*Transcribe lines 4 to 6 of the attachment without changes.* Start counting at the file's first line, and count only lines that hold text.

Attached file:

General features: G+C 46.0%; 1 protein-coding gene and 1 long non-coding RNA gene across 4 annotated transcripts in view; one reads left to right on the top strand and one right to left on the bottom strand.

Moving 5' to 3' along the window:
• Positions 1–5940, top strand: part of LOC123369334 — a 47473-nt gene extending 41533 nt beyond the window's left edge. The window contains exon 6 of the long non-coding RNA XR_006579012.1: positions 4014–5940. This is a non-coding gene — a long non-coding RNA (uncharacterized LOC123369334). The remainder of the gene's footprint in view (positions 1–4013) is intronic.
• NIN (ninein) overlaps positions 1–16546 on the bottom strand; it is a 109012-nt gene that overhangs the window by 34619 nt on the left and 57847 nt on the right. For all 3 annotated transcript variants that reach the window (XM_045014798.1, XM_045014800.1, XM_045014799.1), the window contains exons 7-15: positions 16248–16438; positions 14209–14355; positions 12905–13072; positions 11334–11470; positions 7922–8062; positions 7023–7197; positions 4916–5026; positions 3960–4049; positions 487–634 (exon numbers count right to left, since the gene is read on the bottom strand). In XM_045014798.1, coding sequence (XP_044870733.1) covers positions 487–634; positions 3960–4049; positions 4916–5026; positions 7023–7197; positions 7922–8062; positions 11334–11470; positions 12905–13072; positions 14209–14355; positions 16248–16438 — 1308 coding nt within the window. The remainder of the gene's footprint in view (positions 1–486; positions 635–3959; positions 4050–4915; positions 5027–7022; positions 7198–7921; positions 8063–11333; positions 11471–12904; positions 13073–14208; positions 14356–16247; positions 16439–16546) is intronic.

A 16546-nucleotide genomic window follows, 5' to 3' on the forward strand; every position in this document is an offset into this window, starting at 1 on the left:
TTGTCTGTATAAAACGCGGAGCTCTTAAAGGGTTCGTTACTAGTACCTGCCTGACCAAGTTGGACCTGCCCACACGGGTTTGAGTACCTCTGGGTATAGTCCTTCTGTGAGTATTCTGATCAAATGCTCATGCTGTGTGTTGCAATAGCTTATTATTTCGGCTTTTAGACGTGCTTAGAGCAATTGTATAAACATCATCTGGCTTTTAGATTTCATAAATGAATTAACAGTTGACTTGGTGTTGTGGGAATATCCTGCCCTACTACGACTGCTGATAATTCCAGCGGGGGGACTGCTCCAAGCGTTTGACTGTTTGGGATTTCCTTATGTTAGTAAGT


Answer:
• NIN (ninein) overlaps positions 1–16546 on the bottom strand; it is a 109012-nt gene that overhangs the window by 34619 nt on the left and 57847 nt on the right. For all 3 annotated transcript variants that reach the window (XM_045014798.1, XM_045014800.1, XM_045014799.1), the window contains exons 7-15: positions 16248–16438; positions 14209–14355; positions 12905–13072; positions 11334–11470; positions 7922–8062; positions 7023–7197; positions 4916–5026; positions 3960–4049; positions 487–634 (exon numbers count right to left, since the gene is read on the bottom strand). In XM_045014798.1, coding sequence (XP_044870733.1) covers positions 487–634; positions 3960–4049; positions 4916–5026; positions 7023–7197; positions 7922–8062; positions 11334–11470; positions 12905–13072; positions 14209–14355; positions 16248–16438 — 1308 coding nt within the window. The remainder of the gene's footprint in view (positions 1–486; positions 635–3959; positions 4050–4915; positions 5027–7022; positions 7198–7921; positions 8063–11333; positions 11471–12904; positions 13073–14208; positions 14356–16247; positions 16439–16546) is intronic.

A 16546-nucleotide genomic window follows, 5' to 3' on the forward strand; every position in this document is an offset into this window, starting at 1 on the left:
TTGTCTGTATAAAACGCGGAGCTCTTAAAGGGTTCGTTACTAGTACCTGCCTGACCAAGTTGGACCTGCCCACACGGGTTTGAGTACCTCTGGGTATAGTCCTTCTGTGAGTATTCTGATCAAATGCTCATGCTGTGTGTTGCAATAGCTTATTATTTCGGCTTTTAGACGTGCTTAGAGCAATTGTATAAACATCATCTGGCTTTTAGATTTCATAAATGAATTAACAGTTGACTTGGTGTTGTGGGAATATCCTGCCCTACTACGACTGCTGATAATTCCAGCGGGGGGACTGCTCCAAGCGTTTGACTGTTTGGGATTTCCTTATGTTAGTAAGT